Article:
Meet Robin Anthony, the Certified Sake Adviser Behind Prime Fish in Ballantyne

The owner and head chef expertly pairs the Japanese rice drink with sushi and tapas
Photo by Peter Taylor

Age: 30

You might know him from: Red Sake and YAMA Waverly, where he used to be head sushi chef

Family status: Married with two children, ages 10 and 4

Favorite sports team: Real Madrid CF

Currently reading: The Seafood Industry by George Flick and Roy Martin

Favorite sports team: Panthers

Where does your love of food come from? Since I was a kid, I’ve loved to be in the kitchen cooking for my family. I’m mostly self-taught; I watch a lot of cooking instructional videos.

What inspired you to open Prime Fish? The owner of YAMA introduced me to Edomae-style sushi, then I helped the owner of Red Sake open it and create the menu. I was there for one year to get it all set up, then went out on my own. I want to serve what people are getting in LA and New York and expand the palate of Charlotteans.

How would you describe your approach to sushi? I do Edomae-style, which is Tokyo-style sushi. You must have really good knife skills and lots of experience with fish. It’s the traditional way sushi is made. There are precise measurements of slicing the fish. It’s about the art of sushi. The way sashimi and nigiri is done in the U.S. isn’t how it’s supposed to be.

How can we tell the difference? American-style sushi rolls are usually fried and sauced. You know your nigiri has been cut perfectly when it fits in your mouth in one bite. It means you have the right amount of rice with the correct cut of fish.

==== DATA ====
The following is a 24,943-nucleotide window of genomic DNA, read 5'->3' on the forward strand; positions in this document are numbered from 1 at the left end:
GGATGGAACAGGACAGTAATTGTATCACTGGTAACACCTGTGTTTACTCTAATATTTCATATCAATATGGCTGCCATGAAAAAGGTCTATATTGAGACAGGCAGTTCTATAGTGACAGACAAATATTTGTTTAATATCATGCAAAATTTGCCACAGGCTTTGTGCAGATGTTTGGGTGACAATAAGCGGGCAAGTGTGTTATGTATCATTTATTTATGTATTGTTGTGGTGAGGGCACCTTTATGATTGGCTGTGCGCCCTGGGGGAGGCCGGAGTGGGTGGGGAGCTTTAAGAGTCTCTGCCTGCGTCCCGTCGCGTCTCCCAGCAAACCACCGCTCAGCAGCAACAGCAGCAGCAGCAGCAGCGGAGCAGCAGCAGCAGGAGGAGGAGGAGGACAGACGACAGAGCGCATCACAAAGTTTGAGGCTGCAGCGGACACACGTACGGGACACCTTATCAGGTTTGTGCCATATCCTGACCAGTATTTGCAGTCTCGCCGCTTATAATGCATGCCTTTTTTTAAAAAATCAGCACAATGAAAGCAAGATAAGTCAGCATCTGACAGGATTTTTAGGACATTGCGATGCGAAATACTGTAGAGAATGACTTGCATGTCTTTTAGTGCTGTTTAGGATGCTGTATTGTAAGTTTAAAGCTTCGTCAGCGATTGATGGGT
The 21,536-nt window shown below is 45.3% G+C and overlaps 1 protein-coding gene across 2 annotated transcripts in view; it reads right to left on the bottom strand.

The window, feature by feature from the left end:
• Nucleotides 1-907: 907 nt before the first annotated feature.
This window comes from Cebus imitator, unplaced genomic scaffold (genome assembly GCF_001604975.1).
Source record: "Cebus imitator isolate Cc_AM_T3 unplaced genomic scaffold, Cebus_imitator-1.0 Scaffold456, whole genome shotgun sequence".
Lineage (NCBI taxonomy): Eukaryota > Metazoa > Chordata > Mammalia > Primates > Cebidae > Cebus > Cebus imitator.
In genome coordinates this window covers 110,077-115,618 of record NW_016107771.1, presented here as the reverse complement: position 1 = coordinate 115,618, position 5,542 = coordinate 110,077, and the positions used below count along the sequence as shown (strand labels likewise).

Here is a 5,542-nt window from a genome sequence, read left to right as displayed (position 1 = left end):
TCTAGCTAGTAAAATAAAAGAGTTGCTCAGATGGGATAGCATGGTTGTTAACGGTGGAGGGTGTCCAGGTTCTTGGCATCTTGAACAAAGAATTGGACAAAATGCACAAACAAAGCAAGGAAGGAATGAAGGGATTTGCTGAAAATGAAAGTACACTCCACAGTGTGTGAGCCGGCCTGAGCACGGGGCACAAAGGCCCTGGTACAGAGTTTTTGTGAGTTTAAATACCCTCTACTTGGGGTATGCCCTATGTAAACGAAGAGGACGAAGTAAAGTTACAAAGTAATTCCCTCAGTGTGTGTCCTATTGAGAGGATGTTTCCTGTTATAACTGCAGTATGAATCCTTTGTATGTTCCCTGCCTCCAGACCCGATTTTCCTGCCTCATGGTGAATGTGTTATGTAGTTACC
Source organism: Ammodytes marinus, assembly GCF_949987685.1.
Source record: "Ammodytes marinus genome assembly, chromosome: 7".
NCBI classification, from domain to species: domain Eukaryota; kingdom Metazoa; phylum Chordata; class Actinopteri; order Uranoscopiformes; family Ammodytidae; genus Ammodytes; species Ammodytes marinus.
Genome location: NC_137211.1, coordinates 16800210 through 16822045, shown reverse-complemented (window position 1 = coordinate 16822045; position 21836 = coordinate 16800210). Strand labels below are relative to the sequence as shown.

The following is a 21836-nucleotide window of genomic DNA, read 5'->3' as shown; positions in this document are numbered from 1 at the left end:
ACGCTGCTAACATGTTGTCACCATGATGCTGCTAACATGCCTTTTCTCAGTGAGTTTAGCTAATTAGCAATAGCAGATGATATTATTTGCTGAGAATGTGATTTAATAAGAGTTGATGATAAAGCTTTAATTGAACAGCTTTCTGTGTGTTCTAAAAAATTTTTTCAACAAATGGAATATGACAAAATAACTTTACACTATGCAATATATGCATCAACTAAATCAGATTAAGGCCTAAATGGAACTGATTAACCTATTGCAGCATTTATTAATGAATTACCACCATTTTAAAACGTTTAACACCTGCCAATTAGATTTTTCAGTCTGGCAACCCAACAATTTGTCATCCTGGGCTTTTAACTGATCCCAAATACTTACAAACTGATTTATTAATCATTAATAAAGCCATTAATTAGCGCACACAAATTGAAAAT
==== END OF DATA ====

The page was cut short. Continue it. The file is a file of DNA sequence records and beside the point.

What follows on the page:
Tell me about developing an Asian raw bar menu. Edomae-style sushi is the foundation—we just combined it with Southern European and French flavors, like carpaccio and crudo. Carpaccio isn’t sushi, but it’s raw—so we’re combining several raw foods from different countries. Ninety percent of this menu is raw, and at least 95% is seafood-based. The French use a lot of microgreens and edible flowers; we get all of ours from a local farmer in Charlotte.

What is a certified sake adviser, and how does one earn this title? Japan has a Sake Service Institute, where I got my certification. I studied and did a lot of prep on my own, so the course didn’t take too long. They have professors that come to Atlanta, California, and New York once a year to give the exam. I took mine in Atlanta. I passed on the first try, but if you fail, you have to wait do it again the next year.

What’s an example of a great fish and sake pairing? Sashimi is good with a floral sake. Nigiri is better with a dry sake. Our menu pairs it for you. It took me about four years to research it. I have been drinking sake a long time (laughs).

What’s your favorite food and sake pairing? I love beef with Cowboy Yamahai sake. If you eat beef, it has to be this one. For sashimi, I drink Immortal Wing, a very fragrant sake with a honeydew aroma.

Anything else we should know about sake? Sake’s profile changes when you drink it cold versus hot. The aroma and taste will all be different. So for an appetizer, you might start with a hot one, and for your meal, I’ll give you a cold one.  

Is there one recipe you’d still love to master? Edomae-style sushi (laughs). You’re always learning.

Do your kids eat sushi? My oldest one does—she eats sushi like Cheetos.

What’s your favorite food city? New York. I eat a variety of Asian cuisines, and I like Italian food. 

Any rules to live by in the kitchen? Follow your head chef, and always come on time.

 

THE TOUGH STUFF

Sake or wine? Sake

Ramen bowl or poke bowl? Ramen bowl

Calamari or oysters? Oysters

Shrimp tempura or shrimp cocktail? Shrimp cocktail

Lobster roll or egg roll? Lobster roll

Comedy or drama? Drama

More money or more free time?I want both

Street eats or sit-down? Both. I’m a foodie

Facebook or Instagram? Instagram



Source link

Leave a Reply

Your email address will not be published.